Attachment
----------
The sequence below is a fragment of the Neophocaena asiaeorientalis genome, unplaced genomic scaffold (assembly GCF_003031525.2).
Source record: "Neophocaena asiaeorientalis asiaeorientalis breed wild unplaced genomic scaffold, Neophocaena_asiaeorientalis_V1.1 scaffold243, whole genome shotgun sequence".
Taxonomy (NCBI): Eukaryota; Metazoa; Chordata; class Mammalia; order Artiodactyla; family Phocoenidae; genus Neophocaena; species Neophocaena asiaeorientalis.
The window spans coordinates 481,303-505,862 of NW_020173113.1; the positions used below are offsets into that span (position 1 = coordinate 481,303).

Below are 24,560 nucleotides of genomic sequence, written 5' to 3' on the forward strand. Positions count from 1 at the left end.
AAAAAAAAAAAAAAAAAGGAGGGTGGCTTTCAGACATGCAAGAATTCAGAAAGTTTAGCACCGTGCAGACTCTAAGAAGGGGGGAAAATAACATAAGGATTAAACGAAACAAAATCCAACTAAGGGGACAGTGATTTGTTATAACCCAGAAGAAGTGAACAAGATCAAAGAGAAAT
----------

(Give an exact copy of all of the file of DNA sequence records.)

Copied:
The sequence below is a fragment of the Neophocaena asiaeorientalis genome, unplaced genomic scaffold (assembly GCF_003031525.2).
Source record: "Neophocaena asiaeorientalis asiaeorientalis breed wild unplaced genomic scaffold, Neophocaena_asiaeorientalis_V1.1 scaffold243, whole genome shotgun sequence".
Taxonomy (NCBI): Eukaryota; Metazoa; Chordata; class Mammalia; order Artiodactyla; family Phocoenidae; genus Neophocaena; species Neophocaena asiaeorientalis.
The window spans coordinates 481,303-505,862 of NW_020173113.1; the positions used below are offsets into that span (position 1 = coordinate 481,303).

Below are 24,560 nucleotides of genomic sequence, written 5' to 3' on the forward strand. Positions count from 1 at the left end.
AAAAAAAAAAAAAAAAAGGAGGGTGGCTTTCAGACATGCAAGAATTCAGAAAGTTTAGCACCGTGCAGACTCTAAGAAGGGGGGAAAATAACATAAGGATTAAACGAAACAAAATCCAACTAAGGGGACAGTGATTTGTTATAACCCAGAAGAAGTGAACAAGATCAAAGAGAAAT